from Honeywell via customer NASA's compatibility requirements and
struggled heroically to cure it. Whoever was responsible, this
probably qualifies as one of the most [4224]cretinous design tradeoffs
ever made. See [4225]meta bit.

Node:Dread Questionmark Disease, Next:[4226]DRECNET,
Previous:[4227]dread high-bit disease, Up:[4228]= D =

Dread Questionmark Disease

n. The result of saving HTML from Microsoft Word or some other program
that uses the nonstandard Microsoft variant of Latin-1; the symptom is
that various of those nonstandard characters in positions 128-160 show
up as questionmarks. The usual culprit is the misnamed `smart quotes'
feature in Microsoft Word. For more details (and a program called
`demoroniser' that cleans up the mess) see

Node:DRECNET, Next:[4230]driver, Previous:[4231]Dread Questionmark
Disease, Up:[4232]= D =

DRECNET /drek'net/ n.

[from Yiddish/German `dreck', meaning filth] Deliberate distortion of
DECNET, a networking protocol used in the [4233]VMS community. So
called because [4234]DEC helped write the Ethernet specification and
then (either stupidly or as a malignant customer-control tactic)
violated that spec in the design of DRECNET in a way that made it
incompatible. See also [4235]connector conspiracy.

Node:driver, Next:[4236]droid, Previous:[4237]DRECNET, Up:[4238]= D =

driver n.

1. The [4239]main loop of an event-processing program; the code that
gets commands and dispatches them for execution. 2. [techspeak] In
`device driver', code designed to handle a particular peripheral
device such as a magnetic disk or tape unit. 3. In the TeX world and
the computerized typesetting world in general, a program that
translates some device-independent or other common format to something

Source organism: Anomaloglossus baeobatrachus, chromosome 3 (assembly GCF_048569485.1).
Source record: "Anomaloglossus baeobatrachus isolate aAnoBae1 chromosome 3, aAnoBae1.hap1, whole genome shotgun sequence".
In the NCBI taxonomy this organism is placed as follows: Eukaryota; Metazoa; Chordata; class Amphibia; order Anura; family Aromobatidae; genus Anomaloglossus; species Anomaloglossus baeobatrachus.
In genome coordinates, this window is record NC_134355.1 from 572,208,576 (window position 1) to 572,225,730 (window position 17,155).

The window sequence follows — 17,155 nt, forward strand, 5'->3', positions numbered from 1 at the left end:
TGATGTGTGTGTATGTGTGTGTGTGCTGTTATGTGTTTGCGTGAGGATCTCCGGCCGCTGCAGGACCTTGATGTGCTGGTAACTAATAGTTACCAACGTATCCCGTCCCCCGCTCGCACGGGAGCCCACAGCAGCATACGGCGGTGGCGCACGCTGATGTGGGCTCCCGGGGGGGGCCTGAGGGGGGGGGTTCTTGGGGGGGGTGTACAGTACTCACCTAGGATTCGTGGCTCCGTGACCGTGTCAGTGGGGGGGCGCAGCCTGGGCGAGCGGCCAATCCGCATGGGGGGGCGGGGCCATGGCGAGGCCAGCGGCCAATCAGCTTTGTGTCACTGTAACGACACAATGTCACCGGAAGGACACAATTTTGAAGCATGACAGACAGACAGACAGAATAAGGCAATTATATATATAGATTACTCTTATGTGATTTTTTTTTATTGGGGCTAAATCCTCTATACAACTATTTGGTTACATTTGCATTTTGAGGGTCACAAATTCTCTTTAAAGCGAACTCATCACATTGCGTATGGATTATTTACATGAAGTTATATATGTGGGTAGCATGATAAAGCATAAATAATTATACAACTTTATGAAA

a real device can actually understand.

Node:droid, Next:[4240]drone, Previous:[4241]driver, Up:[4242]= D =

droid n.

[from `android', SF terminology for a humanoid robot of essentially
biological (as opposed to mechanical/electronic) construction] A
person (esp. a low-level bureaucrat or service-business employee)
exhibiting most of the following characteristics: (a) naive trust in
the wisdom of the parent organization or `the system'; (b) a
blind-faith propensity to believe obvious nonsense emitted by
authority figures (or computers!); (c) a rule-governed mentality, one
unwilling or unable to look beyond the `letter of the law' in
exceptional situations; (d) a paralyzing fear of official reprimand or
worse if Procedures are not followed No Matter What; and (e) no
interest in doing anything above or beyond the call of a very
narrowly-interpreted duty, or in particular in fixing that which is
broken; an "It's not my job, man" attitude.

Typical droid positions include supermarket checkout assistant and
bank clerk; the syndrome is also endemic in low-level government
employees. The implication is that the rules and official procedures
constitute software that the droid is executing; problems arise when
the software has not been properly debugged. The term `droid
mentality' is also used to describe the mindset behind this behavior.
Compare [4243]suit, [4244]marketroid; see [4245]-oid.

In England there is equivalent mainstream slang; a `jobsworth' is an
obstructive, rule-following bureaucrat, often of the uniformed or
suited variety. Named for the habit of denying a reasonable request by
sucking his teeth and saying "Oh no, guv, sorry I can't help you:
that's more than my job's worth".

Node:drone, Next:[4246]drool-proof paper, Previous:[4247]droid,
Up:[4248]= D =

drone n.

Ignorant sales or customer service personnel in computer or
electronics superstores. Characterized by a lack of even superficial
knowledge about the products they sell, yet possessed of the
conviction that they are more competent than their hacker customers.
Usage: "That video board probably sucks, it was recommended by a drone
at Fry's" In the year 2000, their natural habitats include Fry's
Electronics, Best Buy, and CompUSA.

Node:drool-proof paper, Next:[4249]drop on the floor,
Previous:[4250]drone, Up:[4251]= D =

drool-proof paper n.

Documentation that has been obsessively [4252]dumbed down, to the
point where only a [4253]cretin could bear to read it, is said to have
succumbed to the `drool-proof paper syndrome' or to have been `written
on drool-proof paper'. For example, this is an actual quote from
Apple's LaserWriter manual: "Do not expose your LaserWriter to open
fire or flame." The SGI Indy manual is said to include the line "Do
not dangle the mouse by the cord or throw it at coworkers.", but this
sounds like parody.

Node:drop on the floor, Next:[4254]drop-ins,
Previous:[4255]drool-proof paper, Up:[4256]= D =

drop on the floor vt.